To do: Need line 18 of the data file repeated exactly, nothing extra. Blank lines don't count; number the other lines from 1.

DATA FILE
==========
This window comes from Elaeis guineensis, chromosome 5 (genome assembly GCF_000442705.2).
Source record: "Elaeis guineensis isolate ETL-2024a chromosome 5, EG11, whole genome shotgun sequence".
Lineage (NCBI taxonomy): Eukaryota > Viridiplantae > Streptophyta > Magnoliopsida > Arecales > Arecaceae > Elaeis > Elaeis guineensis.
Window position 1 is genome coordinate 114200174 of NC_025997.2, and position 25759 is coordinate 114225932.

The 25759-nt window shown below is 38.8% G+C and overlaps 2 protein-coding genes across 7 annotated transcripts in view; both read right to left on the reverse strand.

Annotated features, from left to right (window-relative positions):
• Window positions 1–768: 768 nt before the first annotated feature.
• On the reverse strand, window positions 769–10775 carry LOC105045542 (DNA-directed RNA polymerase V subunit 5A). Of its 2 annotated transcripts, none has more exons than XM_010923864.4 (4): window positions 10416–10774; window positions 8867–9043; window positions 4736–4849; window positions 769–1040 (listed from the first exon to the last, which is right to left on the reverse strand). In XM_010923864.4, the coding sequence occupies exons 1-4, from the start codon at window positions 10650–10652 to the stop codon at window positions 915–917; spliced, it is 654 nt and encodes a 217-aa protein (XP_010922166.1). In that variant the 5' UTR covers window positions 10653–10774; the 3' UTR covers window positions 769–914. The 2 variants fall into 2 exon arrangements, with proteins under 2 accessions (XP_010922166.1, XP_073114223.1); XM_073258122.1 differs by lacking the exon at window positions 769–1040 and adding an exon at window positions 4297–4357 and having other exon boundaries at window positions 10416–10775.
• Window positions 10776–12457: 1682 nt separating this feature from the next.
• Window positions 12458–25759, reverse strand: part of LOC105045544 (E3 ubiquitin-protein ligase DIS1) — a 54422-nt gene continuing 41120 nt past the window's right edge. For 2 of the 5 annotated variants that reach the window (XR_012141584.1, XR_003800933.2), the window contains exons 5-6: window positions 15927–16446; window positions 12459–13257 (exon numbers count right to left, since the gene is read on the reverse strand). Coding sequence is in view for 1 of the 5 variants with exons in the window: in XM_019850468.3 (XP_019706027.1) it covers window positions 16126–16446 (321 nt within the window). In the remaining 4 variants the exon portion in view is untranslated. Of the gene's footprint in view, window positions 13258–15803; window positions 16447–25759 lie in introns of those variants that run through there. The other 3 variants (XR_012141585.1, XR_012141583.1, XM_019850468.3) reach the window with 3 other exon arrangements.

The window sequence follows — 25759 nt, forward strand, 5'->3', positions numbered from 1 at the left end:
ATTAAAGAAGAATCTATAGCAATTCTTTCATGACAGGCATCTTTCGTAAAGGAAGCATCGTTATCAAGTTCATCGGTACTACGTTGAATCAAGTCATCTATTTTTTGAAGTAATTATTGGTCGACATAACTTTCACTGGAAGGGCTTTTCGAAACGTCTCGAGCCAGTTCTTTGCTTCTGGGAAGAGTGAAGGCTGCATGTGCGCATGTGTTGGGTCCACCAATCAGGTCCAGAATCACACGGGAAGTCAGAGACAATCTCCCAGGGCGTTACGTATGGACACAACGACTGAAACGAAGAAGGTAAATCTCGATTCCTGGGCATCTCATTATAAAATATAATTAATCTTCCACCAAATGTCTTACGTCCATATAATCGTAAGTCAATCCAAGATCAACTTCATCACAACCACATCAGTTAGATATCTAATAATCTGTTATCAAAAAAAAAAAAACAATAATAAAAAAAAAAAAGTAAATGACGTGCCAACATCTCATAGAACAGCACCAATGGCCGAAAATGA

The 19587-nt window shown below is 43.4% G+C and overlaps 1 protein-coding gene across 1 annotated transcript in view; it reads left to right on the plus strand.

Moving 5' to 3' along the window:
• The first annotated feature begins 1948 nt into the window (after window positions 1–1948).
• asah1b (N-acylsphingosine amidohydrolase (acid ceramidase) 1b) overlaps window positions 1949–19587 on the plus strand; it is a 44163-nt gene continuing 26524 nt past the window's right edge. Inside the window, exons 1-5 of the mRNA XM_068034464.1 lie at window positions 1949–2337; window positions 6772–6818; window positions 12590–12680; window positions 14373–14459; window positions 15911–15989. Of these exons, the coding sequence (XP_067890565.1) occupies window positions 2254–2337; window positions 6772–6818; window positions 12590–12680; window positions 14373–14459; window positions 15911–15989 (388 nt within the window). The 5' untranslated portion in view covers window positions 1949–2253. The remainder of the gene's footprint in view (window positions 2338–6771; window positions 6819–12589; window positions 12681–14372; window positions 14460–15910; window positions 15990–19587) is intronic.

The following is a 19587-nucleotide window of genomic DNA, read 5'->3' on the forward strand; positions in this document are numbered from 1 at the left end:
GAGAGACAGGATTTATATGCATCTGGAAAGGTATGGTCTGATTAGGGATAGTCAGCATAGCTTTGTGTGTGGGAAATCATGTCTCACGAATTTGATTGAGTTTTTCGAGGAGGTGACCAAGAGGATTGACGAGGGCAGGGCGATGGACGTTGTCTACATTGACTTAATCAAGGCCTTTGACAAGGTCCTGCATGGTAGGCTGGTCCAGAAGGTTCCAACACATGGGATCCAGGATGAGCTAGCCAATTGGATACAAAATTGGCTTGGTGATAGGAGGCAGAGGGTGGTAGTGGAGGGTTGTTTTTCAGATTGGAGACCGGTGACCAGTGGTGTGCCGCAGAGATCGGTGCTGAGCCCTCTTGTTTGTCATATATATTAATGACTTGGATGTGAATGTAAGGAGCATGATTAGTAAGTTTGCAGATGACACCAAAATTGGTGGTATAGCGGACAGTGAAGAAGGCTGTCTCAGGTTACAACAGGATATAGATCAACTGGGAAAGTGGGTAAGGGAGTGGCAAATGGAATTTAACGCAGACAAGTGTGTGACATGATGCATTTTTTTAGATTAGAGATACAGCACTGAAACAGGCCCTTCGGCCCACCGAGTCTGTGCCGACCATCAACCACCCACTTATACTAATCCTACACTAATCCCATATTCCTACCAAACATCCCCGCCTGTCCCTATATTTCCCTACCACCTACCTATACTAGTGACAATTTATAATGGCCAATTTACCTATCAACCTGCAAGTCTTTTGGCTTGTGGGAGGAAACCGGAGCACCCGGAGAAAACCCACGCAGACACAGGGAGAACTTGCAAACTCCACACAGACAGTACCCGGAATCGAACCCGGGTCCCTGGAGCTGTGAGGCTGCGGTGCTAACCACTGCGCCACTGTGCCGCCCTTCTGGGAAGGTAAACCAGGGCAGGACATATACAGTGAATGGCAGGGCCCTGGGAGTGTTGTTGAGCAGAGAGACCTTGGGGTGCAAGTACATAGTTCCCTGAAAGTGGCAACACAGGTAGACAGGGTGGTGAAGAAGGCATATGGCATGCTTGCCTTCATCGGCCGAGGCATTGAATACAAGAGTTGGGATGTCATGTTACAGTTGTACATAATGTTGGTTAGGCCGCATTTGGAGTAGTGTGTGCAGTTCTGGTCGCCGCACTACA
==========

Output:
GAGAGACAGGATTTATATGCATCTGGAAAGGTATGGTCTGATTAGGGATAGTCAGCATAGCTTTGTGTGTGGGAAATCATGTCTCACGAATTTGATTGAGTTTTTCGAGGAGGTGACCAAGAGGATTGACGAGGGCAGGGCGATGGACGTTGTCTACATTGACTTAATCAAGGCCTTTGACAAGGTCCTGCATGGTAGGCTGGTCCAGAAGGTTCCAACACATGGGATCCAGGATGAGCTAGCCAATTGGATACAAAATTGGCTTGGTGATAGGAGGCAGAGGGTGGTAGTGGAGGGTTGTTTTTCAGATTGGAGACCGGTGACCAGTGGTGTGCCGCAGAGATCGGTGCTGAGCCCTCTTGTTTGTCATATATATTAATGACTTGGATGTGAATGTAAGGAGCATGATTAGTAAGTTTGCAGATGACACCAAAATTGGTGGTATAGCGGACAGTGAAGAAGGCTGTCTCAGGTTACAACAGGATATAGATCAACTGGGAAAGTGGGTAAGGGAGTGGCAAATGGAATTTAACGCAGACAAGTGTGTGACATGATGCATTTTTTTAGATTAGAGATACAGCACTGAAACAGGCCCTTCGGCCCACCGAGTCTGTGCCGACCATCAACCACCCACTTATACTAATCCTACACTAATCCCATATTCCTACCAAACATCCCCGCCTGTCCCTATATTTCCCTACCACCTACCTATACTAGTGACAATTTATAATGGCCAATTTACCTATCAACCTGCAAGTCTTTTGGCTTGTGGGAGGAAACCGGAGCACCCGGAGAAAACCCACGCAGACACAGGGAGAACTTGCAAACTCCACACAGACAGTACCCGGAATCGAACCCGGGTCCCTGGAGCTGTGAGGCTGCGGTGCTAACCACTGCGCCACTGTGCCGCCCTTCTGGGAAGGTAAACCAGGGCAGGACATATACAGTGAATGGCAGGGCCCTGGGAGTGTTGTTGAGCAGAGAGACCTTGGGGTGCAAGTACATAGTTCCCTGAAAGTGGCAACACAGGTAGACAGGGTGGTGAAGAAGGCATATGGCATGCTTGCCTTCATCGGCCGAGGCATTGAATACAAGAGTTGGGATGTCATGTTACAGTTGTACATAATGTTGGTTAGGCCGCATTTGGAGTAGTGTGTGCAGTTCTGGTCGCCGCACTACA